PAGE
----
Francis Webb
Webb in 1890
Born21 May 1836
Died4 June 1906 (1906-06-05) (aged 70)
Bournemouth, England
Engineering career
DisciplineMechanical engineering

Francis William Webb (21 May 1836 – 4 June 1906) was an English railway engineer, responsible for the design and manufacture of locomotives for the London and North Western Railway (LNWR). Webb was born in Tixall Rectory, near Stafford, the second son of William Webb, Rector of Tixall.


Crewe Works

Showing early interest in mechanical engineering, on 11 August 1851 at the age of fifteen he was articled as a pupil of Francis Trevithick at Crewe Works.[1] Webb joined the drawing office in 1856, at the end of his training.[1] He became Chief Draughtsman on 1 March 1859.[1] On 1 September 1861 he was appointed Works Manager at Crewe and Chief Assistant to John Ramsbottom.[1] Whilst Works Manager Webb was responsible for the installation of Bessemer converters and the start of steel production at Crewe.[1]

Bolton Iron and Steel Company

In July 1866 Webb resigned from the LNWR and moved to the Bolton Iron and Steel Co. as the manager.[1] It has been suggested that this move was arranged by the LNWR management to enable him to gain experience of steel making.

Return to Crewe

Ramsbottom gave 12 months notice of his resignation in September 1870. Shortly afterwards the Works Manager, Thomas Stubbs, died aged 34. Stubbs may have been Ramsbottom's intended successor. The Chairman of the LNWR, Richard Moon, contacted Webb and invited him to return to Crewe. In October 1870 Moon was able to inform Webb that his appointment as Locomotive Superintendent had been approved. Webb's salary was set at £2,000 for the first year, and £3,000 for the second and subsequent years.[1] Webb took up his position on 1 October 1871.[2] Webb became Chief Mechanical Engineer when the post of Locomotive Superintendent was renamed. It appears that this happened soon after Webb took up his duties.[3] At the same time he also became President of the Crewe Mechanics' Institute, where he had for some time taught engineering drawing during his first stay at Crewe.[3] Webb remained as CME of the LNWR until 1 July 1903, having tendered his resignation in November 1902.[4] His successor, George Whale, was appointed in April 1903. Whale took over Webb's position somewhat earlier than planned, as Webb became seriously ill in June.[4]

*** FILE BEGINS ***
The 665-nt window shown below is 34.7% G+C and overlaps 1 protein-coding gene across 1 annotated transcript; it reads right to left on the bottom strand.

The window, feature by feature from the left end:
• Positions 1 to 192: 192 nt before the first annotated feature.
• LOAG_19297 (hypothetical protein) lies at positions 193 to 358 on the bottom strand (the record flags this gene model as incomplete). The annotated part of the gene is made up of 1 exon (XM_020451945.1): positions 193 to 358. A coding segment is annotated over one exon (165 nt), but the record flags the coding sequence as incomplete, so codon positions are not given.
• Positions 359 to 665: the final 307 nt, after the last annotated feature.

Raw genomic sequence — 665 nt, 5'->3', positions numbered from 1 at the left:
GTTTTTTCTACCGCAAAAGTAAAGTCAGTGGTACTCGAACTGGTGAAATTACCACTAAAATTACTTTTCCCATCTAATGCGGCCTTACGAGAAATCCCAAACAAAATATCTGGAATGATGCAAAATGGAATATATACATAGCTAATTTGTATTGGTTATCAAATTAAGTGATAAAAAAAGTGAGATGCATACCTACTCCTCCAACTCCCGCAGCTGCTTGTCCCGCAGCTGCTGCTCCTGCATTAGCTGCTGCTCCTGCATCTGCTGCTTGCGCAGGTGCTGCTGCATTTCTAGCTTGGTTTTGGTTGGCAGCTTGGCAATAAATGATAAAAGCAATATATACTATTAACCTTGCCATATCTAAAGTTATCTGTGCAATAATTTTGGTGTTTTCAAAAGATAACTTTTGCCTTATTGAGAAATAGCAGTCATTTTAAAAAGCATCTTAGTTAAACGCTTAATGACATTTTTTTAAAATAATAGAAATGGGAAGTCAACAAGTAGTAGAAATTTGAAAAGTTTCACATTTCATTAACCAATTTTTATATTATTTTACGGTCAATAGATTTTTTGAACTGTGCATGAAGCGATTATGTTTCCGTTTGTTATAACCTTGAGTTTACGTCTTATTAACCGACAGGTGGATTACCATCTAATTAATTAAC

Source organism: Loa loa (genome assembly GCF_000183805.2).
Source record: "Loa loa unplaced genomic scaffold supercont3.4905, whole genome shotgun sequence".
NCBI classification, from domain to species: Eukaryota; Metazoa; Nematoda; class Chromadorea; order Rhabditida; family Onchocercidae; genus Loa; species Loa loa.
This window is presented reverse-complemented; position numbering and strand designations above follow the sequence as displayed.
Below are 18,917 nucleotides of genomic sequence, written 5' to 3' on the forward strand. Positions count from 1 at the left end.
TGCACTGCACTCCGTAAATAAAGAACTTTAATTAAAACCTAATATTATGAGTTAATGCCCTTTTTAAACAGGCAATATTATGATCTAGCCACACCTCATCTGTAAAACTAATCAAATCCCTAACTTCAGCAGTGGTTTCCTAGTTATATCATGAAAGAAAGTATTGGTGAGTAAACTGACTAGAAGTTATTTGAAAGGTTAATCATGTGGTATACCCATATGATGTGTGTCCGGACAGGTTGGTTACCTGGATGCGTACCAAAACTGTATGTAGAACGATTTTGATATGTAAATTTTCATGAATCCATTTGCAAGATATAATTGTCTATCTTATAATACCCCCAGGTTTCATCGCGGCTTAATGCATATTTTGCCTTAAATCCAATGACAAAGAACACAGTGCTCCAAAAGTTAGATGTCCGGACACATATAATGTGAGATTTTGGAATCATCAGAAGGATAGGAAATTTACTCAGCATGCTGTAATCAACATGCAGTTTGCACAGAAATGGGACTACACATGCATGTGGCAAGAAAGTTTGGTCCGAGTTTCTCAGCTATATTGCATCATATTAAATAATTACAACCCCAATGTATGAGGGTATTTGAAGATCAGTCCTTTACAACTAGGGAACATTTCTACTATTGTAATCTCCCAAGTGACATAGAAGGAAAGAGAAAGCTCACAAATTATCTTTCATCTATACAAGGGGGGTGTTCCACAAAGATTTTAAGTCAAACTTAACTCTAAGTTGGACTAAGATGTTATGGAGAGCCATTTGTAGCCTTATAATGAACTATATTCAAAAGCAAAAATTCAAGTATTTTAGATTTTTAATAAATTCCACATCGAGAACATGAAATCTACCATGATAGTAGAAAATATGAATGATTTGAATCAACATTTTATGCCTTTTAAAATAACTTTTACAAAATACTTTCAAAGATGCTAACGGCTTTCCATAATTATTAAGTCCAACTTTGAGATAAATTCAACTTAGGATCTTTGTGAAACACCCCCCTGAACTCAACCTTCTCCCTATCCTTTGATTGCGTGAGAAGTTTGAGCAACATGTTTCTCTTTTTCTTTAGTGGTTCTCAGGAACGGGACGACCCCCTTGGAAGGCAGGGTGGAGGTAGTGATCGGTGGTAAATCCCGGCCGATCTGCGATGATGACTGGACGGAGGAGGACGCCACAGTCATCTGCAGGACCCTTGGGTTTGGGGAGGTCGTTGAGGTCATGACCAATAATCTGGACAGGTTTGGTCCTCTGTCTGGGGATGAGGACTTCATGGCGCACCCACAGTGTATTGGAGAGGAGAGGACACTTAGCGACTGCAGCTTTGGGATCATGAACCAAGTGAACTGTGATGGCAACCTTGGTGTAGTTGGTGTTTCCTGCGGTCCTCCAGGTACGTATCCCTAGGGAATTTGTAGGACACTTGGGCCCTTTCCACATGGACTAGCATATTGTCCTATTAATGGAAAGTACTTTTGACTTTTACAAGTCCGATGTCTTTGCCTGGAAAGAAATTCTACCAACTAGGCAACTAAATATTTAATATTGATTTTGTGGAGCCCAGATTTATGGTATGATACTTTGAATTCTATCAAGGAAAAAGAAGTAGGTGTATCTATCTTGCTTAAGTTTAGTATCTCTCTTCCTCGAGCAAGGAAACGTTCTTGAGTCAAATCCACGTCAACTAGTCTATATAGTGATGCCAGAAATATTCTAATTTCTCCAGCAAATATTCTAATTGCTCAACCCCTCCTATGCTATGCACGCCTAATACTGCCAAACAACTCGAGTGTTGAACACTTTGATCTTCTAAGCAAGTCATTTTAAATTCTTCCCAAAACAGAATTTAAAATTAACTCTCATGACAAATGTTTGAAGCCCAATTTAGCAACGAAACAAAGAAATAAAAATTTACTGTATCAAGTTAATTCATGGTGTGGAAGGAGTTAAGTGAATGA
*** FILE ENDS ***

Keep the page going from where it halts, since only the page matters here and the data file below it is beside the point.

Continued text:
Locomotive classes

No. 1881 Class B locomotive of the London & North Western Railway, a Webb 0-8-0 four cylinder compound.

Webb was responsible throughout his career for some highly successful standard locomotive classes, all built at Crewe in considerable numbers. Notable amongst these is the Precedent class of 2-4-0 (known as Jumbos), an 0-6-0 general purpose freight design, ("Coal Engine") and its 0-6-2 ("Coal Tank") variant, a celebrated 0-6-0 mixed traffic design ("Cauliflowers"), and an 0-8-0 freight locomotive with two compound variants and a simple expansion version produced in parallel, The last-mentioned was continuously developed and built down to LMS days, most earlier locomotives being rebuilt to conform.


There does however remain some controversy over Webb's own two distinct compound systems applied to a number of locomotive designs, which are reputed to have given considerable trouble in service. The Webb Experiment or Improved Precedent class were withdrawn by his successor George Whale soon after he succeeded Webb in 1903.[citation needed]